Though it’s in the news for its role in the Enron Corp. bankruptcy debacle, Chicago-based Big Four accounting firm Arthur Andersen is also dealing with at least one other unhappy former client: women’s apparel cataloger/retailer Frederick’s of Hollywood.
In January, Los Angeles-based Frederick’s sued Andersen for negligence, which it claims ultimately led the cataloger to file for Chapter 11 bankruptcy protection in July 2000.
The suit, filed in Los Angeles Superior Court on Jan. 2, claims that Andersen “knew or should have known” while conducting audits in 1998 and 1999 that former Frederick’s CEO Teresa Patterson had built up $22 million of excess inventory that wasn’t disclosed.
In the suit, Frederick’s also contends that it couldn’t get financing because it lacked audit information that potential lenders required. “Andersen’s misleading tactics, concealment of material information, and ultimate termination of all work destroyed Frederick’s ability to carry on its operations,” says Robert Retana, an attorney with Burlingame, CA-based law firm Cotchett, Pitrie, Simon, & McCarthy, which is representing Frederick’s in the case.
“This lawsuit has no bearing on when Frederick’s will emerge from bankruptcy,” says attorney Michael Tuchin of Los Angeles-based Klee, Tuchin, Bogdanoff & Stearn, which is handling Frederick’s bankruptcy case. “However, it could affect the timing of recovery of Frederick’s creditors.”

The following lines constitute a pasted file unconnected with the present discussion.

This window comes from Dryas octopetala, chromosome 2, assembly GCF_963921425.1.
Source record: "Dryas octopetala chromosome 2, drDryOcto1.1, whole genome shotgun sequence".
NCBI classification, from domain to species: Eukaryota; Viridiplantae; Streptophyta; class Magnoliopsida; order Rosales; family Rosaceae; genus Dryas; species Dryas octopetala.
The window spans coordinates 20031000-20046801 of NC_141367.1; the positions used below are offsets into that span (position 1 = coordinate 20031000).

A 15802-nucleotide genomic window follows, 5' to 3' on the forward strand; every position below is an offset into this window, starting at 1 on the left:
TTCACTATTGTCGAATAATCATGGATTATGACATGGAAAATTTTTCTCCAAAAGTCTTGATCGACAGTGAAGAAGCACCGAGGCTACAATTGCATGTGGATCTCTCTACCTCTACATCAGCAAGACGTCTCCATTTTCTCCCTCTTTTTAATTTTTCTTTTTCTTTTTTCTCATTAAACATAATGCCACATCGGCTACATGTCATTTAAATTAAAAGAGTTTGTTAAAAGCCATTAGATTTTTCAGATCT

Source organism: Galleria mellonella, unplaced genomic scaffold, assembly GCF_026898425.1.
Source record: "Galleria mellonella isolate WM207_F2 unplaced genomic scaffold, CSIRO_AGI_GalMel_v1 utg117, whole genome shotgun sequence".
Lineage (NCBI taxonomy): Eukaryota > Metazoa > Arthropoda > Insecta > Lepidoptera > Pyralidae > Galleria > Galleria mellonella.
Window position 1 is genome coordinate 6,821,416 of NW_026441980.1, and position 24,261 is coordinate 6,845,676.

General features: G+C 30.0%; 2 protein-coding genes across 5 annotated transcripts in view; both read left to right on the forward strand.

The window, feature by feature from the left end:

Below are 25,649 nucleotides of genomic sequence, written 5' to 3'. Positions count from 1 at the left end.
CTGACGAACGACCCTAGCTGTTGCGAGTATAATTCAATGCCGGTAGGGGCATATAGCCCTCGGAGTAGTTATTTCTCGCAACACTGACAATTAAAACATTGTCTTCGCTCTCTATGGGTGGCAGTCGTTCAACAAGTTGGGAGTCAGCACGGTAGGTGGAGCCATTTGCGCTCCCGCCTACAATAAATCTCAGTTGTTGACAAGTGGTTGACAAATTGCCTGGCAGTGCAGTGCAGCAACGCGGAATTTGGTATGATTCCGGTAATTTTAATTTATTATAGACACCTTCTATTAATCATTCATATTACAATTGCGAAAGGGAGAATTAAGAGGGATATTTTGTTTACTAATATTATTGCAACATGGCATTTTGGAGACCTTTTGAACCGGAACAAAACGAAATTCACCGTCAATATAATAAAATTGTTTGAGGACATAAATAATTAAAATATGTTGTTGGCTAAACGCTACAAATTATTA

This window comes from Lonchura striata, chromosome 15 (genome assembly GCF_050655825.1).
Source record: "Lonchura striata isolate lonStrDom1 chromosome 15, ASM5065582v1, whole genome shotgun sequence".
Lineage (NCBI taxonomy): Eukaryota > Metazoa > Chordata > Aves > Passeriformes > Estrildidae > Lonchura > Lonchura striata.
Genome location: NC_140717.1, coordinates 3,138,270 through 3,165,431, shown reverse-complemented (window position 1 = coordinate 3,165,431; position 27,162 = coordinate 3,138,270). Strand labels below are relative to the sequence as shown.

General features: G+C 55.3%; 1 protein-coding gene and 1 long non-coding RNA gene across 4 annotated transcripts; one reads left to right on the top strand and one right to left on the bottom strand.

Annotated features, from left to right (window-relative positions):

Catalogers’ audits not an issue
Andersen, under investigation as the auditor of Enron Corp., which in December filed the biggest bankruptcy in U.S. history after overstating earnings, did not return repeated phone calls at press time. The accounting firm’s catalog clients include Dodgeville, WI-based apparel and home goods mailer Lands’ End, Weehawken, NJ-based multititle cataloger Hanover Direct, and Westlake Village, CA-based children’s products marketer The Right Start.
Jim Adams, managing director of Wellesley, MA-based investment banking concern Tully & Holland, says that the Arthur Andersen woes likely won’t result in any far-reaching effects for the catalog industry, because “the financial statements of the typical catalog company aren’t as complex as those of the conglomerates, such as Enron.” In other words, there are fewer intricacies for potential investors to consider.